Federal Ministry of Finance letter on VAT treatment of vouchers

VAT Newsletter 54/2020
Taxable persons have always issued vouchers under a diverse range of purposes. They are used, for example, for the purpose of customer acquisition. They also have a pre-financing effect and are often not redeemed by the customer, despite payment. Since 01.01.2019, vouchers have been regulated by sec. 3 para. 13 to 15 German VAT Act. The Federal Ministry of Finance’s recent letter dated 02.11.2020 now sets out how, in the opinion of the tax authorities, the provisions should be interpreted. At least as of 01.01.2021, taxable persons should, if possible, structure their vouchers as multi-purpose vouchers.
1 Background
As of 01.01.2019, sec. 3 para 13 to 15 German VAT Act has, for the first time, provided a legal regulation on the VAT treatment of vouchers. Almost two years later (and after a first draft of 18.12.2019), the Federal Ministry of Finance finally published a letter with respect to the new legal provision on 02.11.2020. This letter serves to add sec. 3.17 to the German VAT Circular which sets out the tax authorities’ view on the definition of a voucher, the distinction between single-purpose and multi-purpose vouchers and their legal consequences (particularly in distribution chains). The regulation is applicable retroactively as of 01.01.2019. However, a (not further specified) non-objection regulation applies until 02.02.2021.
 
2 Types of vouchers
Payment instruments are only considered as vouchers within the meaning of the German VAT Act if there is an obligation to accept them as consideration for a supply. Vouchers, within the meaning of the German VAT Act, are to be distinguished from discount instruments (for which sec. 17.2 para. 4 German VAT Circular applies), which do not confer the right to actually receive supplies, as well as from admission or travel tickets. Payment instruments, which can be returned, without preconditions, in exchange for the amount paid for them, are not considered to be vouchers either. How the vouchers are issued (e.g. on paper, by plastic card or electronically) is not decisive. However, according to the German VAT Act, the goods or services to be supplied or the supplier must be indicated on the voucher or in related documentation. The Federal Ministry of Finance mentions this only in connection with the distinction between single-purpose and multi-purpose vouchers. 
A distinction must be made between single-purpose and multi-purpose vouchers as they entail different legal consequences. A voucher is considered a single-purpose voucher if the place of supply and the VAT due are definite at the time of issue or transfer of the voucher. As far as the VAT status of the recipient, as a taxable or non-taxable person, is relevant for determining the place of supply, this must also be definite at the time of issue or transfer. If the place of supply or the VAT due is not certain, the voucher is to be considered as a multi-purpose voucher. According to the Federal Ministry of Finance’s letter, a single-purpose voucher also requires that the nature of the supply and the supplier are indicated on the voucher. This, however, exceeds the wording of the German VAT Act.
 
Beyond the wording of the German VAT Act, the issuer “shall” also label the voucher as single-purpose or multi-purpose voucher. Issuers and subsequent taxable persons in a supply chain may rely on this classification provided they are not acting in bad faith.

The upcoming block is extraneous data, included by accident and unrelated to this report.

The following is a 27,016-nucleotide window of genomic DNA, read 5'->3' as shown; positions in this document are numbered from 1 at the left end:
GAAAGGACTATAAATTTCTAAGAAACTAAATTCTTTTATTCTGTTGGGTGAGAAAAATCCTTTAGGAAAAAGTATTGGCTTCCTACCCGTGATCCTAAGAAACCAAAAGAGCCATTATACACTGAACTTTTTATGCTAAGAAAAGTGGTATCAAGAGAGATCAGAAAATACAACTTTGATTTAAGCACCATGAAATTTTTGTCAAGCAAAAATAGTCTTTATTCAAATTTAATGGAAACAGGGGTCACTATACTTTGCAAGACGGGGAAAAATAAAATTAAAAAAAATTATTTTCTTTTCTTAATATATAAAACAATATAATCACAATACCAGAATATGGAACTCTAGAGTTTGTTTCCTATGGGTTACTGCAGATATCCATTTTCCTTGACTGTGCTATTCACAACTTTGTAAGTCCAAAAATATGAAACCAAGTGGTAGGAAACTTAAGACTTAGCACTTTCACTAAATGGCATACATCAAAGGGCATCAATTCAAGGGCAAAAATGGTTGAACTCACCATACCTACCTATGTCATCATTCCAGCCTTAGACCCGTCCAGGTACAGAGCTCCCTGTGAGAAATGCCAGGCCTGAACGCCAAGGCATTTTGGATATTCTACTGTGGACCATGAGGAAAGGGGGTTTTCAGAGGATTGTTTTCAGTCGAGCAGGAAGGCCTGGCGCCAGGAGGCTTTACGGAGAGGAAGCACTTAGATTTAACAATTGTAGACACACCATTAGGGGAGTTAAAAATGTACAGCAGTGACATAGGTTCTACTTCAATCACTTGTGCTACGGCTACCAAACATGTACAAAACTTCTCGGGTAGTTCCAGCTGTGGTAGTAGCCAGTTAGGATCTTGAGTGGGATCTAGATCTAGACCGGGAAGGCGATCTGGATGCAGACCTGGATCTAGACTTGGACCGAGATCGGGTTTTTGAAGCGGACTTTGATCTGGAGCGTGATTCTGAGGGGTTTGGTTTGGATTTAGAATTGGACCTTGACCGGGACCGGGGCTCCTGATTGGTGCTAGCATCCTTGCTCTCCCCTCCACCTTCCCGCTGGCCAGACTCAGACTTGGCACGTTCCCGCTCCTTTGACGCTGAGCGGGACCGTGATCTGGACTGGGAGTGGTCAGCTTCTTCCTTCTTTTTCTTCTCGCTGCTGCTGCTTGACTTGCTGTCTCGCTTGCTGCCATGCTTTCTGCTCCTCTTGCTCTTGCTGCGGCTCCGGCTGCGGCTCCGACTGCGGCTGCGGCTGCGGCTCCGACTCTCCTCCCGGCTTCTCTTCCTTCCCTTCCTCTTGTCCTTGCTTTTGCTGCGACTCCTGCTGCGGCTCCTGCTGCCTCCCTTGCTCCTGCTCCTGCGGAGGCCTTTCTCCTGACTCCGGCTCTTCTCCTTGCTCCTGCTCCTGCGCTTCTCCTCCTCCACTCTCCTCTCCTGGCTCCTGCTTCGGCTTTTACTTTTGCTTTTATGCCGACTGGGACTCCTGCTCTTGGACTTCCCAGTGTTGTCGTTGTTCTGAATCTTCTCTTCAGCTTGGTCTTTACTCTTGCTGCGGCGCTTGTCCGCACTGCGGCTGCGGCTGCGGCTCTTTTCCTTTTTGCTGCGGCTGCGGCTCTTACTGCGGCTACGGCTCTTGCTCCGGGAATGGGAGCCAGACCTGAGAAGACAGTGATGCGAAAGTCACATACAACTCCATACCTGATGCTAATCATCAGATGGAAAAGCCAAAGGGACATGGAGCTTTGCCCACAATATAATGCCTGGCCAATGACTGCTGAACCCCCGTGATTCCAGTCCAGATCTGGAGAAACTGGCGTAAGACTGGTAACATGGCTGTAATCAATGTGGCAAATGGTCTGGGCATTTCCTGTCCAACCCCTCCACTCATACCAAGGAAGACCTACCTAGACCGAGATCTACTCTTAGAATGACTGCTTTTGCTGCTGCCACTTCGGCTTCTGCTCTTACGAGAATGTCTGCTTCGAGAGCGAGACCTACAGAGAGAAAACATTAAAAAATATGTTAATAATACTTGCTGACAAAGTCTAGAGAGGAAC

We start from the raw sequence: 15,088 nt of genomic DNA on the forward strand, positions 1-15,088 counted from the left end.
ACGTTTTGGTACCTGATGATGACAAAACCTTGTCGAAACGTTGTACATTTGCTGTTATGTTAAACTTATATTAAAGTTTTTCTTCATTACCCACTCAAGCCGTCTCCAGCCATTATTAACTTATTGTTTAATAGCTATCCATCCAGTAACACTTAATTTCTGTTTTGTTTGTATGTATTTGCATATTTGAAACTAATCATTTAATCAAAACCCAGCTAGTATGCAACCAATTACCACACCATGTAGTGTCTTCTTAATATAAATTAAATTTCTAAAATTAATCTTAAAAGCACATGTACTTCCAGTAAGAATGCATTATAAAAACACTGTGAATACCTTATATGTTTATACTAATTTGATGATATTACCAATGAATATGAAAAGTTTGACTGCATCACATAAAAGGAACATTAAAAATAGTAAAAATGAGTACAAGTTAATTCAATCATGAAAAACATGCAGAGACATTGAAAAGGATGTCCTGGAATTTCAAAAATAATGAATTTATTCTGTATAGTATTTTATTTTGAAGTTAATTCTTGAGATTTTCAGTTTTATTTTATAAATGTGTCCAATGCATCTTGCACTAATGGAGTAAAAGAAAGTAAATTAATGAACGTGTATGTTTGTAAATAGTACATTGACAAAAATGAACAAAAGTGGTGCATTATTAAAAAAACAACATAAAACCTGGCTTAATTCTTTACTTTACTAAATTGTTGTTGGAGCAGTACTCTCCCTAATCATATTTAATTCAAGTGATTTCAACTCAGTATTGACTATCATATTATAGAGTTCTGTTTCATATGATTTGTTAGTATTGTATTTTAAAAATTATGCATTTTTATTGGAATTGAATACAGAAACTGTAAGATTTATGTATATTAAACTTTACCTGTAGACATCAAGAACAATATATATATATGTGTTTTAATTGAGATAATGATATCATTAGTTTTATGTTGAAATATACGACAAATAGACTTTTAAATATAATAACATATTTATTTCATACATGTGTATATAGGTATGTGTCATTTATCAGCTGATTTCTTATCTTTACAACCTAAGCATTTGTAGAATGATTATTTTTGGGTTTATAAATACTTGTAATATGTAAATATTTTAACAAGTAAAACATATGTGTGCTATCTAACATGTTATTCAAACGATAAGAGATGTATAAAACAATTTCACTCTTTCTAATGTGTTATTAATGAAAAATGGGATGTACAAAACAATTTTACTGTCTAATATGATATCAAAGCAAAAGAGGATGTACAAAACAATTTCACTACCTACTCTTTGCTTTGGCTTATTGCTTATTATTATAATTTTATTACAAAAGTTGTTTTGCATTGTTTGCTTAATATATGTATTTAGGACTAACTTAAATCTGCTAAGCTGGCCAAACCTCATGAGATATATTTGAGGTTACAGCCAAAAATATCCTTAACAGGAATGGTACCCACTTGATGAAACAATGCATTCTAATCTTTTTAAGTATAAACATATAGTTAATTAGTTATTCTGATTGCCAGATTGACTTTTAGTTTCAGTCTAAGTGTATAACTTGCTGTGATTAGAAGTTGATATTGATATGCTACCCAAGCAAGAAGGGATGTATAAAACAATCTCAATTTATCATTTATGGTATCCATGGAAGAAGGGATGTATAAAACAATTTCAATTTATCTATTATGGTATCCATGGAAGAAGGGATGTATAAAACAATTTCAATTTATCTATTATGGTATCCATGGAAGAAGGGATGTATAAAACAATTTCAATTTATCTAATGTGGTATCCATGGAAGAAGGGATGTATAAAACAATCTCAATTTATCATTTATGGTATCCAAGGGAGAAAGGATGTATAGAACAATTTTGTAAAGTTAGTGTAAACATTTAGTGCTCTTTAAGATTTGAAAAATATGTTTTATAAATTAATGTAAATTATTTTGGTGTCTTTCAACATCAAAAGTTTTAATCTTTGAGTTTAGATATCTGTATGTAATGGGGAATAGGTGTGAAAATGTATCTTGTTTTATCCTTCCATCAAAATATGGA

3 Legal consequences
For single-purpose vouchers, VAT arises at the time of issue and each time the voucher is transferred (but not when it is redeemed). According to the Federal Ministry of Finance, the place of supply is to be determined according to sec. 3 para. 7 sentence 1 or sec. 3a German VAT Act and the taxable amount according to the general provisions. 
 
In the case of multi-purpose vouchers, the issue and transfer of the voucher are irrelevant for VAT purposes. VAT only arises at the moment of redemption. According to the Federal Ministry of Finance, the general provisions apply for determining the place of supply and the taxable amount. 
 
The Federal Ministry of Finance explains its view of the legal situation for both types of vouchers, in particular for distribution chains involving voucher traders, using a number of examples. The parties involved in such distribution chains should examine whether the Federal Ministry of Finance commented on their case. It should also be examined whether a more advantageous treatment is possible by structuring the facts of the case. For example, in contrast to a single-purpose voucher, the (final) non-redemption of a multi-purpose voucher is to the advantage of the issuer. In the case of a multi-purpose voucher, the issuer then is not required to pay VAT on the amount received. In the case of final non-redemption of a single-purpose voucher, however, a reduction of the taxable amount and the VAT, according to sec. 17 German VAT Act, shall not be possible (unless the payment for the voucher is refunded). Whether this view is correct remains to be seen. 
 
4 Recommendations for the practice
At least as soon as the regular VAT rate of 19% is once more applicable as of 01.01.2021, the issuance of multi-purpose vouchers will be more advantageous for the issuer than single-purpose vouchers. VAT will arise later or perhaps not at all. Taxable persons should therefore, if possible, structure their vouchers as multi-purpose vouchers. Taxable persons could, for example, include supplies subject to the reduced VAT rate as possible supplies to be received by means of the voucher. In this case, labelling the voucher as a multi-purpose voucher is recommended. Until 01.01.2021, however, the issuance of single-purpose vouchers may be advantageous in order to secure the VAT rate of 16%.
 

Contact:

Dr. Michael Rust
Lawyer
Phone: +49 89 217501274
michael.rust@kmlz.de


as per: 06.11.2020